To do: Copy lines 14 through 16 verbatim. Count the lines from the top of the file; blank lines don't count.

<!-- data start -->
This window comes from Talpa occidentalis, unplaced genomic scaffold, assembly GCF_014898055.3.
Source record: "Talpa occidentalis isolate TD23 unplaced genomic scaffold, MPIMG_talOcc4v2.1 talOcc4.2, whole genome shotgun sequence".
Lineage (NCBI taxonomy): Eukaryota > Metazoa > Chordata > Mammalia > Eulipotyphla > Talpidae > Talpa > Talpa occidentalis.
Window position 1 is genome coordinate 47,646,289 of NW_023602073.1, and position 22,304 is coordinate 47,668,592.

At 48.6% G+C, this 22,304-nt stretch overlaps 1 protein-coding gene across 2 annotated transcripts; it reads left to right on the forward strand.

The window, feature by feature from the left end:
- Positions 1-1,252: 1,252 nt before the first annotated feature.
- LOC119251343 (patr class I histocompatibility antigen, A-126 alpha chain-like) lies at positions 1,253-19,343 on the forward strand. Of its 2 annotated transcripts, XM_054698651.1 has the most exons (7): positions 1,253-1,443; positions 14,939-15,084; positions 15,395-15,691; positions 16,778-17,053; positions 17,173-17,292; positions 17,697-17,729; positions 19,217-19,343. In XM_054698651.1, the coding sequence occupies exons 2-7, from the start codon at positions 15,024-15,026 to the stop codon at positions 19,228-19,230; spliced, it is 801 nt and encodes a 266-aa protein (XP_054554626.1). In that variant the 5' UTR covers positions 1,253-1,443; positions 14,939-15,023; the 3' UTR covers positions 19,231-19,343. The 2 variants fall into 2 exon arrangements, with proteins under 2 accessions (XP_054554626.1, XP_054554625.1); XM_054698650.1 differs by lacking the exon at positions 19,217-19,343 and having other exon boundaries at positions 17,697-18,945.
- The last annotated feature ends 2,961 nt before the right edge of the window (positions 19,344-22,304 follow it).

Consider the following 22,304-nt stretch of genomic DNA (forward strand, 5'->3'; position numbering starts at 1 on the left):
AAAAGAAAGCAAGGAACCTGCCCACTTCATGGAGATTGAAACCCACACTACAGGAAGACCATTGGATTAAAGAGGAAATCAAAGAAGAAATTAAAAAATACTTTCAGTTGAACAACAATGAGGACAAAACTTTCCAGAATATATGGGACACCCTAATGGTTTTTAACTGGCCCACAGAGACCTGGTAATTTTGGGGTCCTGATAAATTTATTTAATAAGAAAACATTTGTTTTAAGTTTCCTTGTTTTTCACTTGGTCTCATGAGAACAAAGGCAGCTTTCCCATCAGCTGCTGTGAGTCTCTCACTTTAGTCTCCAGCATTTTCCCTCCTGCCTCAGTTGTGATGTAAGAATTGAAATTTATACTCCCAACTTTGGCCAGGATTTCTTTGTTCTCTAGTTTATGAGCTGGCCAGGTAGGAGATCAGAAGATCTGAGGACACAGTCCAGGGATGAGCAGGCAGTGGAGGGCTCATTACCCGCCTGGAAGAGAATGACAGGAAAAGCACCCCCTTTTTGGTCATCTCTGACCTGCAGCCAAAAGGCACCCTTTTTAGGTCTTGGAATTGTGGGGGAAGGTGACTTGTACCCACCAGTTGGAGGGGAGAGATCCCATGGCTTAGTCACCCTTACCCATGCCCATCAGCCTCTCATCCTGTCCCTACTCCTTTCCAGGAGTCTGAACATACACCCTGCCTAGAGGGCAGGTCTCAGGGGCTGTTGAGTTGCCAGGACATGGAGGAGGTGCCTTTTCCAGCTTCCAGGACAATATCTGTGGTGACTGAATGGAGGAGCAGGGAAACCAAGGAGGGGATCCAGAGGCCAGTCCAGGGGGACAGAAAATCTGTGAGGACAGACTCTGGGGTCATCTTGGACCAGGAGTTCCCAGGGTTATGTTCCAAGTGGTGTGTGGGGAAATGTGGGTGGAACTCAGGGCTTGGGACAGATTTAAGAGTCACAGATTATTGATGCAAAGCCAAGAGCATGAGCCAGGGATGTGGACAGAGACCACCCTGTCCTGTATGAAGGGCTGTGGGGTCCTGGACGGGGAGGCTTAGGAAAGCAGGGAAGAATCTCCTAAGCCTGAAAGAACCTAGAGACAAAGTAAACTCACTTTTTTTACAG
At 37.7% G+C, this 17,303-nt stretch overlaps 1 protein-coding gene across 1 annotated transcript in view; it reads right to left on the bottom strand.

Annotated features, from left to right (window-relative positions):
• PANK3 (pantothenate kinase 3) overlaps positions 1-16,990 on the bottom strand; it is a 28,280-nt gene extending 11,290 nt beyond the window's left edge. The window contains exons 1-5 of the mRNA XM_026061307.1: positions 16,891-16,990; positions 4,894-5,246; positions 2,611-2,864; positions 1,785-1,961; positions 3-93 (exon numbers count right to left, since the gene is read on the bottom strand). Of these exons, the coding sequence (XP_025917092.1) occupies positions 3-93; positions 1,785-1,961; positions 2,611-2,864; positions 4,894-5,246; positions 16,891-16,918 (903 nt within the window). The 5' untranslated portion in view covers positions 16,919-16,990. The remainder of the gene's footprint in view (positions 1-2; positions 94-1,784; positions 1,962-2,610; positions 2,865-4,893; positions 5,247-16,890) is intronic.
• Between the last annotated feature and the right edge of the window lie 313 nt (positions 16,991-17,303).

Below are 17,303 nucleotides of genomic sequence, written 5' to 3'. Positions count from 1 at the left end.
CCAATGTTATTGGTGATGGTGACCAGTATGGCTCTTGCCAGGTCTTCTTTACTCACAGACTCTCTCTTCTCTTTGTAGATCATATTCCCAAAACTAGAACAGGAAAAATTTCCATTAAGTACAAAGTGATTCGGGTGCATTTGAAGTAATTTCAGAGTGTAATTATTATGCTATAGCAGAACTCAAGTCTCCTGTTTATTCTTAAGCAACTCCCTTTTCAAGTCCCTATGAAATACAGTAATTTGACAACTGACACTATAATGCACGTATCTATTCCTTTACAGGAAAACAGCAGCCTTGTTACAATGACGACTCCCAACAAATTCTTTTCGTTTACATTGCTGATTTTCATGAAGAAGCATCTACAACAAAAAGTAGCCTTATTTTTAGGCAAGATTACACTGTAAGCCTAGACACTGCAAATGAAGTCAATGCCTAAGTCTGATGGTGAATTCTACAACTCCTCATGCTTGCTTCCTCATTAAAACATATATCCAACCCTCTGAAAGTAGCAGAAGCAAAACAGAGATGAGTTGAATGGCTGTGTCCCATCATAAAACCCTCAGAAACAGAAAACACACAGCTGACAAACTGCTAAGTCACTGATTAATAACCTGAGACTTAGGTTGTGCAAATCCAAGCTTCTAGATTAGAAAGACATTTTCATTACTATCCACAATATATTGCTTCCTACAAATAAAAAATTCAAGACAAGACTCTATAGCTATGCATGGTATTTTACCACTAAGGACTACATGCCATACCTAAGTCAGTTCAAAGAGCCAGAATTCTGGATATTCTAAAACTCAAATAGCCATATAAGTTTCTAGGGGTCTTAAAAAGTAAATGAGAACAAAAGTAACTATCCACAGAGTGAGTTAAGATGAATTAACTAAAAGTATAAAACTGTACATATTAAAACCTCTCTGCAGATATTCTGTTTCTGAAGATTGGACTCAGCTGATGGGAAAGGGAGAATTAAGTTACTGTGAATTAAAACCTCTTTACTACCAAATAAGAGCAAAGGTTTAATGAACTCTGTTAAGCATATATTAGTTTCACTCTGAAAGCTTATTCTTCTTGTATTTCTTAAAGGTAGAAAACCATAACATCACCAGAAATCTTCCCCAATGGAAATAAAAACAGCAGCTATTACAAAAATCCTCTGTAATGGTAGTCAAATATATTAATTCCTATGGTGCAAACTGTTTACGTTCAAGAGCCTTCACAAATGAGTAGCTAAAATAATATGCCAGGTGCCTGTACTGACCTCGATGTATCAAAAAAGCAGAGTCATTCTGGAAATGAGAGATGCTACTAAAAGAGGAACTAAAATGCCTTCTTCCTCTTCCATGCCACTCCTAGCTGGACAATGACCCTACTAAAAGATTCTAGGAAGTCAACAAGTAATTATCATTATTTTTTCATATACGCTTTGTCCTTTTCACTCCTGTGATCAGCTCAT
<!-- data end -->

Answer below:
• PANK3 (pantothenate kinase 3) overlaps positions 1-16,990 on the bottom strand; it is a 28,280-nt gene extending 11,290 nt beyond the window's left edge. The window contains exons 1-5 of the mRNA XM_026061307.1: positions 16,891-16,990; positions 4,894-5,246; positions 2,611-2,864; positions 1,785-1,961; positions 3-93 (exon numbers count right to left, since the gene is read on the bottom strand). Of these exons, the coding sequence (XP_025917092.1) occupies positions 3-93; positions 1,785-1,961; positions 2,611-2,864; positions 4,894-5,246; positions 16,891-16,918 (903 nt within the window). The 5' untranslated portion in view covers positions 16,919-16,990. The remainder of the gene's footprint in view (positions 1-2; positions 94-1,784; positions 1,962-2,610; positions 2,865-4,893; positions 5,247-16,890) is intronic.
• Between the last annotated feature and the right edge of the window lie 313 nt (positions 16,991-17,303).

Below are 17,303 nucleotides of genomic sequence, written 5' to 3'. Positions count from 1 at the left end.